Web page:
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How to determine which software is performing HTTPS scanning?

Posted

In my work computer, Firefox always gives "sec_error_unknown_issuer" error and only on HTTPS sites.

I have browsed the forums and understood that this is most probably caused by a sofware that performs HTTPS scanning. (See [this](https://support.mozilla.org/en-US/questions/1030927) and [this](https://support.mozilla.org/en-US/questions/1026631#answer-650916) answer)

However, I really don't know which software is performing the HTTPS scanning exactly.

Is there a way that I can determine which software is doing the HTTPS scanning so that I will be able to add its certificate to Firefox and hence be able to use the Firefox properly?

Thank you very much in advance

Regards

In my work computer, Firefox always gives "sec_error_unknown_issuer" error and only on HTTPS sites. I have browsed the forums and understood that this is most probably caused by a sofware that performs HTTPS scanning. (See [this](https://support.mozilla.org/en-US/questions/1030927) and [this](https://support.mozilla.org/en-US/questions/1026631#answer-650916) answer) However, I really don't know which software is performing the HTTPS scanning exactly. Is there a way that I can determine which software is doing the HTTPS scanning so that I will be able to add its certificate to Firefox and hence be able to use the Firefox properly? Thank you very much in advance Regards

Chosen solution

Apparently the proxy which uses the KFSCaRoot certificate (which doesn't yield much in a search) is imperfect if it allows some sites to bypass it.

Try using Chrome for this next step, which is to view and export the signing certificate, assuming you trust whatever that is to read all your traffic.

Export

  • Open a secure site in Chrome and click the padlock icon on the address bar. Click Connection to find the link to View Certificate.
  • In the Chrome certificate viewer, switch to the the Certification Path tab. Click the cert you want to export and use the View Certificate button to open it directly. (This is not the site's certificate, but the certificate used by the proxy to sign the fake site certificates.)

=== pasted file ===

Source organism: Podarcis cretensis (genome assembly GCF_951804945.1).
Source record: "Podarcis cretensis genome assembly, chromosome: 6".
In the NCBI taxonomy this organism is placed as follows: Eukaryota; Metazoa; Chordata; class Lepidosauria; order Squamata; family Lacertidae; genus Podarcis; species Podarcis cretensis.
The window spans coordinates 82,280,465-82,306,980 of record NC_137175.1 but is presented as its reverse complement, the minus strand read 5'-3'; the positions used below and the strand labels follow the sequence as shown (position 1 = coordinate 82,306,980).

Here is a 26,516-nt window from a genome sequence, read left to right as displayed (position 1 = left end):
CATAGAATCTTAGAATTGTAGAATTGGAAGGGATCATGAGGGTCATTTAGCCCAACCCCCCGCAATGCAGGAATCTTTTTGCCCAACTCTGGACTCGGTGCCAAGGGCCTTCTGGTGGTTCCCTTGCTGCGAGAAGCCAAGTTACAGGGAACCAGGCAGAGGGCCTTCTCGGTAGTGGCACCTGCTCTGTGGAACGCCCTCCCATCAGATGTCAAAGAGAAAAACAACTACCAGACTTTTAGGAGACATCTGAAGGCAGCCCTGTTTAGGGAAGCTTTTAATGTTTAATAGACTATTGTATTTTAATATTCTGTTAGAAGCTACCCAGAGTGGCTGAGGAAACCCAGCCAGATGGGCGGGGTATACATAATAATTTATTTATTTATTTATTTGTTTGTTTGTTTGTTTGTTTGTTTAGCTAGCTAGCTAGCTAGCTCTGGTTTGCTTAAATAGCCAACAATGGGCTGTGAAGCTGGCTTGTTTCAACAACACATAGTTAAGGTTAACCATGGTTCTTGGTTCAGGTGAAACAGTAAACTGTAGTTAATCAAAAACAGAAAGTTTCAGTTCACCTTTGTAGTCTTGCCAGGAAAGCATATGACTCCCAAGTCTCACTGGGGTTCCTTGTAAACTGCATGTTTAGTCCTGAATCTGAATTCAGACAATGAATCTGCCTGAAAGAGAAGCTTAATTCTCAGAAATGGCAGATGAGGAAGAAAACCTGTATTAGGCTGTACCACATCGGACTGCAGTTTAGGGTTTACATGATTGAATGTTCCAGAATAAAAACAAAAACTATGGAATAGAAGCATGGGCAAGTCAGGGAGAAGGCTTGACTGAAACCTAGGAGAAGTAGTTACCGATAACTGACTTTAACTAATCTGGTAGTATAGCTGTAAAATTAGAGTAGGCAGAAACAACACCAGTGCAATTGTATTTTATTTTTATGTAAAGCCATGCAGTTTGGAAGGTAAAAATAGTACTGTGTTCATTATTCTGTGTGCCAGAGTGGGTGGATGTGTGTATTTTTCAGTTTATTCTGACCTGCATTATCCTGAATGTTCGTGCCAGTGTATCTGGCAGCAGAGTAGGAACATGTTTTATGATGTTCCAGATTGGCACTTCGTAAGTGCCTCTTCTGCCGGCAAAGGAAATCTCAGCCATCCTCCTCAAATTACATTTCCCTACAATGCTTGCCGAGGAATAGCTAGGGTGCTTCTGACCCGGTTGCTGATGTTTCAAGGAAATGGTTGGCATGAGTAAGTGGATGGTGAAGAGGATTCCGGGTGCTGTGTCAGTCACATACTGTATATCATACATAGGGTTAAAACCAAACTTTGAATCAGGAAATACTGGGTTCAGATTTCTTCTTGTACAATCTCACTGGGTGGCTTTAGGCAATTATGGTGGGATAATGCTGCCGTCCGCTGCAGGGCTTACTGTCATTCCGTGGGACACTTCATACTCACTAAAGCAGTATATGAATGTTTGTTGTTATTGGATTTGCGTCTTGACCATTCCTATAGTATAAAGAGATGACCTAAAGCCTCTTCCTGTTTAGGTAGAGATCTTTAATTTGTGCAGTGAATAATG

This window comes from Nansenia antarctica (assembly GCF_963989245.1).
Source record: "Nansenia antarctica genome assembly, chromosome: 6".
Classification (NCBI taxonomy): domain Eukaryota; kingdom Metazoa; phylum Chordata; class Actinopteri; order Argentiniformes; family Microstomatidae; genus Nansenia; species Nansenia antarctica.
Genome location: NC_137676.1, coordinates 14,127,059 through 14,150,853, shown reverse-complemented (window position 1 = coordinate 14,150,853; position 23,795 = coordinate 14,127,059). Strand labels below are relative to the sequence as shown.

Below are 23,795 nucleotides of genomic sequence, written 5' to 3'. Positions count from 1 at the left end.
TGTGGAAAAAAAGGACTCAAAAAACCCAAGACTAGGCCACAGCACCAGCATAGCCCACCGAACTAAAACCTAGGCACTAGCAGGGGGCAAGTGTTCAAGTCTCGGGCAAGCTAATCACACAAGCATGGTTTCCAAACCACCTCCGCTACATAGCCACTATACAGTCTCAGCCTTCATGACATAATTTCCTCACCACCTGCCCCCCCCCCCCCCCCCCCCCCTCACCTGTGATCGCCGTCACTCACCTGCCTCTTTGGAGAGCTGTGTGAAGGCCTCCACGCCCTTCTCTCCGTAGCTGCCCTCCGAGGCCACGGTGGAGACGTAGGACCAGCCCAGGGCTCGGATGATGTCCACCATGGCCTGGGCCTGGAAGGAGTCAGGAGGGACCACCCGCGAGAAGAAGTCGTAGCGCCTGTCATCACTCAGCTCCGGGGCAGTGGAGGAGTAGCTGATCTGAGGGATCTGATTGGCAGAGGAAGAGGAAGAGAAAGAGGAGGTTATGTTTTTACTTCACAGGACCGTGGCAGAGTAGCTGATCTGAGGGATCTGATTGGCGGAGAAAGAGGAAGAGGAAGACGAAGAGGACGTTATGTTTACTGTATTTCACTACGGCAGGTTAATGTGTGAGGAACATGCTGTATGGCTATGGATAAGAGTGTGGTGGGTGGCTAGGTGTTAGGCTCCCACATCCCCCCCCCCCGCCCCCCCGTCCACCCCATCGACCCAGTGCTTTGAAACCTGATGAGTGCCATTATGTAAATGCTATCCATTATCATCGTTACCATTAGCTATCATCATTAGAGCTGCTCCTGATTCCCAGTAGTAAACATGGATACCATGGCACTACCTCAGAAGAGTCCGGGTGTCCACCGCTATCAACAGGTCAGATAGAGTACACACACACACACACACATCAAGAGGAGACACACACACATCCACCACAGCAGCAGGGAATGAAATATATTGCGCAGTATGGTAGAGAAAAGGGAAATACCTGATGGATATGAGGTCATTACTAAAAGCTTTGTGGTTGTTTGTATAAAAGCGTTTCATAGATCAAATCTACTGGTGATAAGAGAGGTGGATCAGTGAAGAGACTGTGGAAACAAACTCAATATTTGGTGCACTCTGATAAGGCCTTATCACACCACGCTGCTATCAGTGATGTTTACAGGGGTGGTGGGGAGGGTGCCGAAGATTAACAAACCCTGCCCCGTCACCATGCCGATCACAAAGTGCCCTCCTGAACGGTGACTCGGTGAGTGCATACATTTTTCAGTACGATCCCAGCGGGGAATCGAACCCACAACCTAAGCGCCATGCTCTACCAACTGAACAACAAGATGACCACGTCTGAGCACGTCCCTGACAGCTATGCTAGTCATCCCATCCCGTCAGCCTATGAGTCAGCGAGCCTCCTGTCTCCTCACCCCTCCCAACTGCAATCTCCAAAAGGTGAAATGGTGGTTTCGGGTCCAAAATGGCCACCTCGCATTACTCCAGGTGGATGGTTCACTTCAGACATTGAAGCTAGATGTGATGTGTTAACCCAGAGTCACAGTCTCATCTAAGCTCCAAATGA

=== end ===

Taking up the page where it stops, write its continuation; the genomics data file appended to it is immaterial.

• Then click the Details tab and click the Copy to file button. This starts the Export Wizard. Use the DER format and save to a convenient location.

Import

  • In Firefox, open the Certificate Manager using: "3-bar" menu button (or Tools menu) > Options > Advanced > Certificates mini-tab > "View Certificates" button
  • Click the Authorities mini-tab and then the "Import" button, and find the DER file. Note: I suggest allowing the certificate for websites only unless your IT suggests otherwise.

I am attaching some screen shots for reference, obviously not with your actual proxy...

Does it work?

Read this answer in context 5

Additional System Details

Installed Plug-ins

None

Application

  • User Agent: Mozilla/5.0 (Windows NT 6.1; WOW64) AppleWebKit/537.36 (KHTML, like Gecko) Chrome/46.0.2490.71 Safari/537.36

More Information

James
  • Top 25 Contributor
  • Moderator
1603 solutions 11347 answers

Some Antivirus clients have been known to do this on Windows.

Some Antivirus clients have been known to do this on Windows.

Helpful Reply

I know but is there a way to determine it precisely within the Firefox maybe?

I know but is there a way to determine it precisely within the Firefox maybe?
cor-el
  • Top 10 Contributor
  • Moderator
17588 solutions 159105 answers

Helpful Reply

What security software do you have?

There is security software like Avast and Kaspersky and BitDefender that intercept secure connections and send their own certificate.

Open the "Add Security Exception" window by pasting this chrome URL in the Firefox location/address bar and check the certificate:

  • chrome://pippki/content/exceptionDialog.xul

In the location field of this window type or paste the URL of the website.

  • retrieve the certificate via the "Get certificate" button
  • click the "View..." button to inspect the certificate in the Certificate Viewer

You can inspect details like the issuer and the certificate chain in the Details tab of the Certificate Viewer. Check who is the issuer of the certificate. If necessary then you can attach a screenshot that shows the certificate viewer.

What security software do you have? There is security software like Avast and Kaspersky and BitDefender that intercept secure connections and send their own certificate. Open the "Add Security Exception" window by pasting this chrome URL in the Firefox location/address bar and check the certificate: *chrome://pippki/content/exceptionDialog.xul In the location field of this window type or paste the URL of the website. *retrieve the certificate via the "Get certificate" button *click the "View..." button to inspect the certificate in the Certificate Viewer You can inspect details like the issuer and the certificate chain in the Details tab of the Certificate Viewer. Check who is the issuer of the certificate. If necessary then you can attach a screenshot that shows the certificate viewer.
jscher2000
  • Top 10 Contributor
8799 solutions 71970 answers

If you need a test site, you could try this page:

https://jeffersonscher.com/res/jstest.php

You likely will get an error page. Expand the "I understand the risks" section and look for an Add Exception button.